For the past decade Apple has been the major driving force for consumer technology trends and 2010 is no different. With the launch of the iPad Apple has become a player in two of the top emerging product areas: tablet PCs and e-book readers.
Leading the way in terms of design the iPad uses its touchscreen as a keyboard and reminds users of a blown up version of the iPod Touch or the iPhone.
On the day 3G version of the iPad was launched, 28 days after the Wi-Fi only iPad came on the market, Apple had sold more than 1 million units. In Cayman the iPad has been very much in demand says Vicky Wheaton, the sales and marketing manager of the first Apple Store on island. So far the store has sold 33 units, all of which were reserved in advance.
In spite of the initial commercial success of the iPad, Apple is not alone in the market and has spurred other manufacturers into action.
Currently the boundaries between different product categories are blurring. Tablets, wireless computers with a touchscreen, are often used to access the internet, watch movies or listen to music, just like media players that don’t run a computer operating system.
At the same time netbooks, small laptop PCs with a keyboard, often do the same things as a tablet, but they also run on Windows 7, making them more versatile and compatible with the workplace.
Simpler tablets with their touchscreen often have trouble running a full desktop operating system. This was confirmed when Hewlett Packard announced in May to delay and potentially discontinue the development of its Windows 7-run tablet HP Slate.
Most of the tablets that will be released this year will run Google’s Android, a simpler operating system that works well on smartphones and might be better geared towards iPad-like tablets.
Then again some tablets have taken the shape of a netbook with a touchscreen or in fact offer two products in one, such as Lenovo’s Ideapad U1 touchscreen laptop.
The Ideapad U1 is a 3.8-pound laptop that runs Windows 7 on a Core 2 Duo processor and a 128GB hard drive. As an exciting feature the 11.6-inch touchscreen display can be removed and works as a stand-alone Linux tablet PC with 16GB of flash memory.
The Ideapad U1 hybrid PC is expected to be released in June for less than US$1000.
Apple, which revolutionised media distribution with iTunes, has now also entered the market for e-book readers with the iPad and its iBook application.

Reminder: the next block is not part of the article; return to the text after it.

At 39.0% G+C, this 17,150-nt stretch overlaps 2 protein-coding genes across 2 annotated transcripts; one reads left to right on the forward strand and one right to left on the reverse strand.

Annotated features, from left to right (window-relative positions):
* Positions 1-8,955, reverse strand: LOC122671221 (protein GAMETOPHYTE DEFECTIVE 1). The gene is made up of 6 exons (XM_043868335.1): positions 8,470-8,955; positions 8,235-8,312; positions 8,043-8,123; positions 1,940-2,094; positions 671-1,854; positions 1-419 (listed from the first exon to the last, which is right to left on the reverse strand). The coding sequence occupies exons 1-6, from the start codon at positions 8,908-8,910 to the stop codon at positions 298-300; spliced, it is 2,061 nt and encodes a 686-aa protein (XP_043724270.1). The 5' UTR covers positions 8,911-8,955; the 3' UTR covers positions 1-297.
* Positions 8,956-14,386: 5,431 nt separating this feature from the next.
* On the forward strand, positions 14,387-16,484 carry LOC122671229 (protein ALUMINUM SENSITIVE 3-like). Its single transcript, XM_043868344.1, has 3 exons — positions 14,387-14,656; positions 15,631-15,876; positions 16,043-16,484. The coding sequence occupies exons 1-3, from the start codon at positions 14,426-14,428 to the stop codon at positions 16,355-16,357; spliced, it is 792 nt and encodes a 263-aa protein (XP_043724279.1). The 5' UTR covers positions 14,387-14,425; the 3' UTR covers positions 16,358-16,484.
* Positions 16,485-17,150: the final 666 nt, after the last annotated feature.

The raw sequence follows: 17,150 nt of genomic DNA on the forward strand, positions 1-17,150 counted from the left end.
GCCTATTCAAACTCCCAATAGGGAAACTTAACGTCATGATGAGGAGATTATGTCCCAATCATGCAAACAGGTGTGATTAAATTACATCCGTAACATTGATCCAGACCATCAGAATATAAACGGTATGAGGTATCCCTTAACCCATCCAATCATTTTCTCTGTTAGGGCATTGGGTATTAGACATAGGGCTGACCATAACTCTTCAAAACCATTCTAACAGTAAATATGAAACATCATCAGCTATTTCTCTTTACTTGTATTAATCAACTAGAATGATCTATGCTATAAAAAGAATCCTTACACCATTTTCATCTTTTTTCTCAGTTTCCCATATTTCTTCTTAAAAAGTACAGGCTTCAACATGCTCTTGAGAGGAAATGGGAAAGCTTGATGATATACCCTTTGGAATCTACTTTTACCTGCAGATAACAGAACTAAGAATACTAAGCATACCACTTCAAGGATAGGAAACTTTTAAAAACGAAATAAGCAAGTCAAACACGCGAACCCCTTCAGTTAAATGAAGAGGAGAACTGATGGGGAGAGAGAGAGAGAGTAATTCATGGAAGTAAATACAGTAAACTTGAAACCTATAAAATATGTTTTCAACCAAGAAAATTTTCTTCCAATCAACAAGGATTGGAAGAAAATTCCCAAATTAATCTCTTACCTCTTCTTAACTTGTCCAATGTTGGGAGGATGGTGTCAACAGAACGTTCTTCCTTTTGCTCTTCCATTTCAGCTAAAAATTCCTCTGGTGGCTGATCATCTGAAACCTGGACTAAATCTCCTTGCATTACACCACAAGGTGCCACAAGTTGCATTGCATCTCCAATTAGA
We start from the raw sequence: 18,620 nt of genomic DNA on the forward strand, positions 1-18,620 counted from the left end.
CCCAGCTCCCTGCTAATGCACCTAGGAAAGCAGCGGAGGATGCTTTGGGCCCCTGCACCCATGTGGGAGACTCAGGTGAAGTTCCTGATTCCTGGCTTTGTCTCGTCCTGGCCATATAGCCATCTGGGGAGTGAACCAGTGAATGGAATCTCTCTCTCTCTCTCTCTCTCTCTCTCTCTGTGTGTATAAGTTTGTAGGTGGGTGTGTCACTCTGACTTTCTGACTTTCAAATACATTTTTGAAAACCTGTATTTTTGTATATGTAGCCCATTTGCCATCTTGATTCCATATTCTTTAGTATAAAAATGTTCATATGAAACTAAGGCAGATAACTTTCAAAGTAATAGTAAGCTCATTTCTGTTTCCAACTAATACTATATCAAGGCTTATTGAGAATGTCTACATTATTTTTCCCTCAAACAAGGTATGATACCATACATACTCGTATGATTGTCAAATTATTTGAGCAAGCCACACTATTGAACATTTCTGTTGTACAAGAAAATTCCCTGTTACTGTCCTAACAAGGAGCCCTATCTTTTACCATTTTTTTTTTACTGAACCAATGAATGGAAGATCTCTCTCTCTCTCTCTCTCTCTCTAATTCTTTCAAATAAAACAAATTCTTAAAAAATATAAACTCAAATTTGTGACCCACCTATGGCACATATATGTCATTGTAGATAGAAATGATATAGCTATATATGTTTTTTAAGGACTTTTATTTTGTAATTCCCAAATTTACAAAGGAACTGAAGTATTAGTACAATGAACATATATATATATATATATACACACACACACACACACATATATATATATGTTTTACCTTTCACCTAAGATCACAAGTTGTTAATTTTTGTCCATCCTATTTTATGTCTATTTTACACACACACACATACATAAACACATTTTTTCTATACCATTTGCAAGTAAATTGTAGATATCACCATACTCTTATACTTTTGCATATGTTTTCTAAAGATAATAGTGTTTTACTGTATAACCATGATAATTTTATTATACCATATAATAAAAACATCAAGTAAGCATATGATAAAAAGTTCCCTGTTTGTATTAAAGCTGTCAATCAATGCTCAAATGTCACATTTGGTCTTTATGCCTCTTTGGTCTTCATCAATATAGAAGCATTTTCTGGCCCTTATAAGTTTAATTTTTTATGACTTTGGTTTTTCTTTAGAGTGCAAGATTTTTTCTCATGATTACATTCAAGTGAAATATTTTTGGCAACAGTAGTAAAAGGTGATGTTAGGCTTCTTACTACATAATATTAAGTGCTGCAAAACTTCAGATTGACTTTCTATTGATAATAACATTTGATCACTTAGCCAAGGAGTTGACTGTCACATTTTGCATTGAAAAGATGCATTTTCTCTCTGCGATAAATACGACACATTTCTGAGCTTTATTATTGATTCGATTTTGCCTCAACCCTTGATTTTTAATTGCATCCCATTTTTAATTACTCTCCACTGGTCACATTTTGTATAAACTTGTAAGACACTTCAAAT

For some time e-readers such as Amazon’s Kindle or Barnes & Noble’s Nook used E-ink displays in order to generate a look that emulates actual paper, rather than using a bright, backlit notebook-like screen that is more fatiguing to the eye.
Most of 2010’s e-readers however make use of exactly those LCD screens. As a result the only difference between this type of e-reader and tablet PCs is the size of the screen.
E-readers like Kindle 2 have the massive advantage of free 3G access to the Kindle store in more than 100 countries to purchase from over 400,000 titles.
Massive storage, a long battery life and a sharp display even in bright sunlight are difficult to beat.
However, when it comes to playing other media, internet access or additional applications other e-readers or the Apple iPad have the edge.
In the end it all comes down to user needs. Consumers will have to decide between tablets which provide a better web-experience and are able to handle multimedia better than e-book readers, which in contrast have a longer battery life but are much easier to read in daylight conditions.
High definition TV in 3D arrives in 2010 in the wake of the Avatar 3D cinema hype.
While consumers may still wonder whether 3D TV is just another technology gimmick, manufacturers are betting on a new trend.
All of the major TV manufacturers presented 3D models at the Las Vegas Consumer Electronics Show in January this year.
The technology itself is a far cry from the poor image quality and the cut-out red and green paper lense glasses from 1980s. Today viewers still have to wear glasses, which albeit more stylish, may still seem a bit silly to many people at first.
However, the level of realism and depth of the image quality could well transform the way we expect to experience television in the future.
3D movies and TV shows on a larger scale may still be several years away, but early adopters can start to enjoy the new technology this year.
With an increasing number of movies being released in this format, cinema may be paving the way for TV again, as it has in the past in terms of colour TV.
But movies will not be the only area, where 3D could matter in the future. Sports in particular will feature prominently among 3D productions. Premier League football was the first sports event ever shown in 3D by the British Sky HD channel.
After two years of testing, ESPN will launch a 3D service at the start of the football World Cup in June. The sports network plans to showcase a minimum of 85 live sports events in its first year.
In addition to 25 World Cup matches ESPN will broadcast college basketball and football as well as the Summer X Games in 3D.
The first 3D TV models are already on the market and come at a price of between US$3,000 to US$7,000.